It is Expensive to Lie to Your Insurer

Fraud in Inception Allows Insurer to Rescind

Post 4678

See the full video at https://rumble.com/v3yd183-it-is-expensive-to-lie-to-your-insurer.html  and at https://youtu.be/oLMR9KIIEp4

Lamin Fatty appealed the trial court’s order granting summary disposition to Farm Bureau on the basis of finding Fatty’s fraud was grounds for contract rescission and reimbursement of benefits paid. In Lamin Fatty v. Farm Bureau Insurance Company Of Michigan, No. 363888, Court of Appeals of Michigan (November 21, 2023) the Court of Appeals resolved the dispute.

FACTS

After a motor vehicle accident where Fatty sustained bodily injuries the issue of rescission was raised when it was discovered that at the time of the accident, Fatty was insured by Farm Bureau under the no-fault act. Fatty obtained insurance with Farm Bureau on July 17, 2019. On the application for insurance, Fatty answered the following question in the negative: “Are any vehicles to be insured used to carry persons for a fee?”

Fatty received treatment for his injuries at Columbia Clinic among other medical facilities, and indicated to providers that he was “rear-ended as an Uber driver.”

Uber records indicated that Fatty began working as an Uber driver in early May 2019 (before he applied for the insurance) and drove for Uber on the day of the accident. Fatty’s drive log shows he picked up a rider at 6:05 p.m. and dropped them off at 6:30 p.m. Fatty picked up another rider at 6:38 p.m. and dropped them off at their destination at 6:50 p.m. Fatty continued picking up riders and completing trips that night until 8:17 p.m.

After this discovery, Farm Bureau filed a counterclaim on the basis of fraud, requesting reimbursement of benefits paid to or on behalf of Fatty with regard to the accident.

The trial court granted Farm Bureau’s motion for summary disposition of the counterclaim, including its request for reimbursement of $104,730.82 for benefits paid, because the policy was rescinded under the doctrine of fraud in the procurement. The trial court also found Fatty’s fraud entitled Farm Bureau to attorney fees under the no-fault act, and costs. Specifically, the trial court found the requested costs of $2,599.50 were reasonable and awarded $10,000 in attorney fees. Fatty appealed.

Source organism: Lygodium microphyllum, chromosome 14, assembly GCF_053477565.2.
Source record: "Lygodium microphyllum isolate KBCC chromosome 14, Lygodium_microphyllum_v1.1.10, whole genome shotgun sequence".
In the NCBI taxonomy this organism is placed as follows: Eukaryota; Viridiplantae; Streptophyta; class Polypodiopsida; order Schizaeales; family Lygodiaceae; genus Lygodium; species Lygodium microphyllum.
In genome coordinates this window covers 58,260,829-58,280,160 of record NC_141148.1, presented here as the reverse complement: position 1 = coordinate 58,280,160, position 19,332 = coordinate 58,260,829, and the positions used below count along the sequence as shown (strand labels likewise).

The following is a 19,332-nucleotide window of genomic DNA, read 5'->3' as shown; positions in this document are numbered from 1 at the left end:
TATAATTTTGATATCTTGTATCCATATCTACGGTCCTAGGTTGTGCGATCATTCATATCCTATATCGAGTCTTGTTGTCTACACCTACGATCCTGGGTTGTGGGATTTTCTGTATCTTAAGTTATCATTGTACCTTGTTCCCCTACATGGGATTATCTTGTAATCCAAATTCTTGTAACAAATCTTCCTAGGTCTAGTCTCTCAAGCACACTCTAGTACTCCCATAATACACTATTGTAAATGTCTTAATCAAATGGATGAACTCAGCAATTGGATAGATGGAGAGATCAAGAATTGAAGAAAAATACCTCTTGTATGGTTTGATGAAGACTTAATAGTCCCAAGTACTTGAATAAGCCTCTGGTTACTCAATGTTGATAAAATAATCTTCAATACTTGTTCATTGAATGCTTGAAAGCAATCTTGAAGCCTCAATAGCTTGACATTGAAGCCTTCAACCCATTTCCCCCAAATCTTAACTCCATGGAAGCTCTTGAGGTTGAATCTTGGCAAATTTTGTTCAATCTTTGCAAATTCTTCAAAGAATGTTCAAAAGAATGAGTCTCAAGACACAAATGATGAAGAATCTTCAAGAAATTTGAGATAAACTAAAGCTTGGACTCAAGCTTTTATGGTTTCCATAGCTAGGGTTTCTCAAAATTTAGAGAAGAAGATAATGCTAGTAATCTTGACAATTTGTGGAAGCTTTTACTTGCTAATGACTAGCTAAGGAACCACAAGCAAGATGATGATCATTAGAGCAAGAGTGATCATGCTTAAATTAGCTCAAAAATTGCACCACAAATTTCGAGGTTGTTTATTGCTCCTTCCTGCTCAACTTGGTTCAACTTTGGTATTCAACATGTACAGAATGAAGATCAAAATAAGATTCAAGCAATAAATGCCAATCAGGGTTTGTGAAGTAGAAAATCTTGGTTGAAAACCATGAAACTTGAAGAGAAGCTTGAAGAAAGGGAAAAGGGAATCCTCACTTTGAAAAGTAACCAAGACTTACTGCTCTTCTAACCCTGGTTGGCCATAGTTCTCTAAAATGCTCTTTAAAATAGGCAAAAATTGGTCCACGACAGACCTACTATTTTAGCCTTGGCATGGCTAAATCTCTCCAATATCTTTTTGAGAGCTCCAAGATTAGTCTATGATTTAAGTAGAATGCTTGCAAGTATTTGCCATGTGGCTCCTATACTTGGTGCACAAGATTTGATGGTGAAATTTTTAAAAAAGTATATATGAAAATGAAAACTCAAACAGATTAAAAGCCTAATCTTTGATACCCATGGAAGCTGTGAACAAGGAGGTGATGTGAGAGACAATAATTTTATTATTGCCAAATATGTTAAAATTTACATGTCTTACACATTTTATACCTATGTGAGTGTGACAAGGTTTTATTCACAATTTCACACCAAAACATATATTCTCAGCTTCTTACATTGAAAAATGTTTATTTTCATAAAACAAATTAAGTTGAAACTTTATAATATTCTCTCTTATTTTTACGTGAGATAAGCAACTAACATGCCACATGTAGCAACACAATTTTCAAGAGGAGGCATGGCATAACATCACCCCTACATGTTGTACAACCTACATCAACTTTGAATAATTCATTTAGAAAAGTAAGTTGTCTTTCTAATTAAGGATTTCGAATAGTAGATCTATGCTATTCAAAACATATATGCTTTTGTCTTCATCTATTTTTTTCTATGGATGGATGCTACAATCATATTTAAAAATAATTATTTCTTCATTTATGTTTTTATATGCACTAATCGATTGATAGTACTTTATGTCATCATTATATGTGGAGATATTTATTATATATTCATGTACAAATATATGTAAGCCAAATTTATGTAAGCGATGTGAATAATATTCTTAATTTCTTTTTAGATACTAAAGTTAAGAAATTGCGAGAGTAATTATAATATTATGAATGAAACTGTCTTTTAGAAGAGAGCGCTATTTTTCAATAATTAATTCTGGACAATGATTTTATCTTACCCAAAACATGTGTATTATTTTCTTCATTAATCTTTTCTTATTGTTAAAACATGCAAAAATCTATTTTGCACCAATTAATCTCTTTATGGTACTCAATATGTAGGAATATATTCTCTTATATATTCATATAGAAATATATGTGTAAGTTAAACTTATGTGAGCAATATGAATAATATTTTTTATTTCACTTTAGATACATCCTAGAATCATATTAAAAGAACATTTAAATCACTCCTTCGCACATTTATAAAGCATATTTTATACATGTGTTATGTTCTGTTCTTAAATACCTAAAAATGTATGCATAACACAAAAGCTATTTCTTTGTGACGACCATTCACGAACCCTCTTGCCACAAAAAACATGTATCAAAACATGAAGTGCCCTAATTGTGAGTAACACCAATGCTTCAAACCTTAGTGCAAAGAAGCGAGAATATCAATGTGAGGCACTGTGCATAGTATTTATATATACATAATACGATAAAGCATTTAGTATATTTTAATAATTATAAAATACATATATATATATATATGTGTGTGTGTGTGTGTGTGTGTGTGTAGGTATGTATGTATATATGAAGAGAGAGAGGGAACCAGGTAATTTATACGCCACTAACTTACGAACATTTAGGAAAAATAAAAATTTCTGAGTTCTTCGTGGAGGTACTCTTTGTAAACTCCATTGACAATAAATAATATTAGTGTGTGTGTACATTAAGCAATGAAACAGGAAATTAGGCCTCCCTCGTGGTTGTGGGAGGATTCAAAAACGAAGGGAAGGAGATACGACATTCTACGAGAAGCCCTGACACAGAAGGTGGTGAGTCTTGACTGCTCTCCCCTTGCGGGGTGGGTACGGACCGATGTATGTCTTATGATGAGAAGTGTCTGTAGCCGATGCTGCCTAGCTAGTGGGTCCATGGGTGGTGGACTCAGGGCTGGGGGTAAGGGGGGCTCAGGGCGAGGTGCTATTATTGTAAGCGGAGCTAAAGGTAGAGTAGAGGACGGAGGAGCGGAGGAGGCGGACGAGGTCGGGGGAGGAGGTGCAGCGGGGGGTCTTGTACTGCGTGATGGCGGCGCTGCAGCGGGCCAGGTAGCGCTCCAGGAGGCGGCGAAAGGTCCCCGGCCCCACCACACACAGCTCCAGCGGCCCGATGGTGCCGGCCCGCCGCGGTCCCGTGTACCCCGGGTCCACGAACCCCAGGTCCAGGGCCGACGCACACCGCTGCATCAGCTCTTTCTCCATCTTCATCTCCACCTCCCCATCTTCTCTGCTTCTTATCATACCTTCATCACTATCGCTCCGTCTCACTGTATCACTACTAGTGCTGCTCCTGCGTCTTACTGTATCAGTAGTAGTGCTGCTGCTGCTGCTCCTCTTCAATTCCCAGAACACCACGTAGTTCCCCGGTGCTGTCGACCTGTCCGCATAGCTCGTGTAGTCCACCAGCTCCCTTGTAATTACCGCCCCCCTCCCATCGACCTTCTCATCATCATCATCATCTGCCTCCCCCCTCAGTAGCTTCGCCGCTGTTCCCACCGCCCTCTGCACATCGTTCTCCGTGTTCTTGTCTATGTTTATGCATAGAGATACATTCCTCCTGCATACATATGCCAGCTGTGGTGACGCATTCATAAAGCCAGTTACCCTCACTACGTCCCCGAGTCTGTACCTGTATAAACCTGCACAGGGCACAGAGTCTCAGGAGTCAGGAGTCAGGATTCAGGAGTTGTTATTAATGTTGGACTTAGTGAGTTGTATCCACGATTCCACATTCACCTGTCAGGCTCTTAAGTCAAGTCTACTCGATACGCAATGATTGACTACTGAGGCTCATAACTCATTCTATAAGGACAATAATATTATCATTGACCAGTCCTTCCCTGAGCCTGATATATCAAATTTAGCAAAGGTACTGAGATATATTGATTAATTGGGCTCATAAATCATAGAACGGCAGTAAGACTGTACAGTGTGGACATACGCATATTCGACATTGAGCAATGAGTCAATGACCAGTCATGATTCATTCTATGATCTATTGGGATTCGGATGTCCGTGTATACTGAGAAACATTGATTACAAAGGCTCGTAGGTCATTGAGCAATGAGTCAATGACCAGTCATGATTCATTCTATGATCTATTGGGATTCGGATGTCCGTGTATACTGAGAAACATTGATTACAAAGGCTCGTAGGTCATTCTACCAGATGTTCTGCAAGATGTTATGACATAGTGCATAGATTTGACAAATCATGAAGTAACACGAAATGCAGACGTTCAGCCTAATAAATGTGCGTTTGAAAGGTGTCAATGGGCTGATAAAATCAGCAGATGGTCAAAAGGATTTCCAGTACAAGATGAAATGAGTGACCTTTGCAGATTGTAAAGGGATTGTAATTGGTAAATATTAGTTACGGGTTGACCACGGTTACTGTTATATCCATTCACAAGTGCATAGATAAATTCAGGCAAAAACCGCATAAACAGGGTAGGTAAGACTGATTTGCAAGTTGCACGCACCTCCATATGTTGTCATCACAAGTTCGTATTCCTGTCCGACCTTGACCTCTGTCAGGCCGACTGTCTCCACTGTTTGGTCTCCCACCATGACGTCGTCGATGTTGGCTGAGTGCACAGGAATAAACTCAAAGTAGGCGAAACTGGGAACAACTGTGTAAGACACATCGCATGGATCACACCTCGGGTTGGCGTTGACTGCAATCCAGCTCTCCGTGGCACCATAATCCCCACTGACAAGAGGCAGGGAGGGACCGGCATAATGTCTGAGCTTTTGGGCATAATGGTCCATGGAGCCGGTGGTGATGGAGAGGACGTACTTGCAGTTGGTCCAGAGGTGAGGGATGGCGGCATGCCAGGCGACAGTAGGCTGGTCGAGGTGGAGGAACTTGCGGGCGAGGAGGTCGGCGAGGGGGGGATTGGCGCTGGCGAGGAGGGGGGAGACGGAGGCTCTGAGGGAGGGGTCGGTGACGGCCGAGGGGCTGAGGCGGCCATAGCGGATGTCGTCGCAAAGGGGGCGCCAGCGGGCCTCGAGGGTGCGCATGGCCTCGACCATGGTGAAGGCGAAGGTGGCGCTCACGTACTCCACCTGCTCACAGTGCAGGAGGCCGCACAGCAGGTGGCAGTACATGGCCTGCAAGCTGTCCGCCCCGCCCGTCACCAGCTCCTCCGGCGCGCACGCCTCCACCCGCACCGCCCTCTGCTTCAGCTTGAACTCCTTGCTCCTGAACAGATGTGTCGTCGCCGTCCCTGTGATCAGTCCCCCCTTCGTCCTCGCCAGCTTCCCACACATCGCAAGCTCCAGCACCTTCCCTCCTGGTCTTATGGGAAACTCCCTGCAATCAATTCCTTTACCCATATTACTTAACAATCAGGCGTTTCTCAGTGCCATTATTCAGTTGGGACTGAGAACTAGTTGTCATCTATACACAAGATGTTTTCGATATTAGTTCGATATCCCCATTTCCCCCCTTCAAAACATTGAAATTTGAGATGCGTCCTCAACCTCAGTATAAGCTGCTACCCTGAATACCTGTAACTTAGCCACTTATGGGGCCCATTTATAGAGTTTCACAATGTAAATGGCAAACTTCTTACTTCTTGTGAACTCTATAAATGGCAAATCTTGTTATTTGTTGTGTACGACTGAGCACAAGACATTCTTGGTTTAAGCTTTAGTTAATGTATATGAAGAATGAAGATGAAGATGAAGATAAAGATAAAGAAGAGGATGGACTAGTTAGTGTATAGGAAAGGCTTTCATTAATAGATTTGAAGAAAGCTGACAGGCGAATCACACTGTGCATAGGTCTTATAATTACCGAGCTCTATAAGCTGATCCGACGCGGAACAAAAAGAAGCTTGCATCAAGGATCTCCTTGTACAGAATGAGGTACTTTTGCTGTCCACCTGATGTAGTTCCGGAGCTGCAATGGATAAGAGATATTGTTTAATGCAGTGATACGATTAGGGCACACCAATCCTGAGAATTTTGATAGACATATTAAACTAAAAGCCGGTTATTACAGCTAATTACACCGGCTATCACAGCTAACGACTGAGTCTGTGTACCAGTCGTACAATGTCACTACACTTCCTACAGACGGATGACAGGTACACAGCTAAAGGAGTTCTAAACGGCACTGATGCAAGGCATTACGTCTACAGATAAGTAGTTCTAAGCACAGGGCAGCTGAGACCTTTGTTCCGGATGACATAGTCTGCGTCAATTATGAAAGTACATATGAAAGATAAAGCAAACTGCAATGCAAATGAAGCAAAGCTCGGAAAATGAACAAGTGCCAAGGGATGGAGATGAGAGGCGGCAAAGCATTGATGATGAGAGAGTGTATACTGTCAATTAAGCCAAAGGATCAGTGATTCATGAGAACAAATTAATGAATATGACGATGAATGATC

SUMMARY DISPOSITION OF THE CLAIM

The trial court properly rescinded the insurance policy because Fatty committed fraud in the procurement of the contract by explicitly denying using his vehicle to carry passengers for a fee. Because of this rescission, summary disposition of Fatty’s claims was appropriate, without regard to whether Fatty was driving for Uber at the time of the accident.

Fraud in the inducement to enter a contract renders the contract voidable at the option of the party deceived. An insurer has a reasonable right to expect honesty in the application for insurance. Rescission abrogates the contract and restores the parties to their relative positions had the contract never been made. A court must not hold an insurance company liable for a risk that it did not assume.

Farm Bureau’s evidence in the form of the litigation representative’s affidavit that he told the truth the policy would have been refused was unrefuted and it establishes the materiality of the misrepresentation. Fatty’s denial of carrying passengers for a fee was determined to be a material representation.

SUMMARY DISPOSITION OF THE COUNTERCLAIM

Reimbursement of the PIP benefits paid to Fatty was an appropriate remedy following rescission. Because the claim was fraudulent and Farm Bureau was the prevailing party, the award of attorney fees and costs was also proper.

The trial court properly awarded attorney fees to Farm Bureau. Farm Bureau was forced to defend against a claim pursued under a policy that was procured by fraud. Therefore, the award is within the range of reasonable and principled outcomes and was not an abuse of discretion. Accordingly, the award of attorney fees and costs to Farm Bureau was proper.

The trial court properly rescinded the contract because Fatty committed fraud in the procurement by explicitly denying he used his vehicle to carry passengers for a fee. Because the claim was fraudulent and Farm Bureau was the prevailing party, the award of attorney fees and costs was also proper.

ZALMA OPINION

Rescission is an equitable remedy that allows a contract to be voided from its inception as a result of fraud in the inception of the policy of insurance. Farm Bureau was deceived by Fatty who lied about a material fact, that he was carrying passengers as an Uber driver. He received no fault benefits as a result of this fraud and the court properly ordered the policy rescinded, ordered Fatty to repay the benefits he received plus attorneys fees it took to defeat the claim. Fatty learned that fraud does not pay and that he should never lie to a prospective insurer.

(c) 2023 Barry Zalma & ClaimSchool, Inc.

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About Barry Zalma

An insurance coverage and claims handling author, consultant and expert witness with more than 48 years of practical and court room experience.
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